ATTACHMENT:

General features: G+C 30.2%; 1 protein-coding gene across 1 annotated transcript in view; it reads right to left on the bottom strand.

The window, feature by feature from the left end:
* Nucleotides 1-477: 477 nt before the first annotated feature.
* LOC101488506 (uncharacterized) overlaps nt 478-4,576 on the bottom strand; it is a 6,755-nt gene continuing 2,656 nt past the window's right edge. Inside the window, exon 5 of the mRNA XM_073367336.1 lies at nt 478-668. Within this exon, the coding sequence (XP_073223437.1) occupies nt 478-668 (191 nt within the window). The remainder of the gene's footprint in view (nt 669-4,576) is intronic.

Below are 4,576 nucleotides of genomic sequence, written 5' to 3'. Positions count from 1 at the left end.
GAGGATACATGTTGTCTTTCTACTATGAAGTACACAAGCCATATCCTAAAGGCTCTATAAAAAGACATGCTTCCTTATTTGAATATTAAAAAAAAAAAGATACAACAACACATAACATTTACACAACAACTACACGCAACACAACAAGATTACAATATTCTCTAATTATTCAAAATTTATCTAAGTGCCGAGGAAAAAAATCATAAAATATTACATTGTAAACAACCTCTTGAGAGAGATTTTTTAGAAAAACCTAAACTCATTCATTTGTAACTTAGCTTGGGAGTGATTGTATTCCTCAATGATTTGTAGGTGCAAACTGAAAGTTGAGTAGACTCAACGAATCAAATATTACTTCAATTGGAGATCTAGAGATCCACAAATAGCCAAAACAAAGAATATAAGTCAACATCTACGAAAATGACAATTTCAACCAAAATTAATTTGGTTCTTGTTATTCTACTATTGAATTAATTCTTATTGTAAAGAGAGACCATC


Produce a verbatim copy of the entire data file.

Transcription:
General features: G+C 30.2%; 1 protein-coding gene across 1 annotated transcript in view; it reads right to left on the bottom strand.

The window, feature by feature from the left end:
* Nucleotides 1-477: 477 nt before the first annotated feature.
* LOC101488506 (uncharacterized) overlaps nt 478-4,576 on the bottom strand; it is a 6,755-nt gene continuing 2,656 nt past the window's right edge. Inside the window, exon 5 of the mRNA XM_073367336.1 lies at nt 478-668. Within this exon, the coding sequence (XP_073223437.1) occupies nt 478-668 (191 nt within the window). The remainder of the gene's footprint in view (nt 669-4,576) is intronic.

Below are 4,576 nucleotides of genomic sequence, written 5' to 3'. Positions count from 1 at the left end.
GAGGATACATGTTGTCTTTCTACTATGAAGTACACAAGCCATATCCTAAAGGCTCTATAAAAAGACATGCTTCCTTATTTGAATATTAAAAAAAAAAAGATACAACAACACATAACATTTACACAACAACTACACGCAACACAACAAGATTACAATATTCTCTAATTATTCAAAATTTATCTAAGTGCCGAGGAAAAAAATCATAAAATATTACATTGTAAACAACCTCTTGAGAGAGATTTTTTAGAAAAACCTAAACTCATTCATTTGTAACTTAGCTTGGGAGTGATTGTATTCCTCAATGATTTGTAGGTGCAAACTGAAAGTTGAGTAGACTCAACGAATCAAATATTACTTCAATTGGAGATCTAGAGATCCACAAATAGCCAAAACAAAGAATATAAGTCAACATCTACGAAAATGACAATTTCAACCAAAATTAATTTGGTTCTTGTTATTCTACTATTGAATTAATTCTTATTGTAAAGAGAGACCATC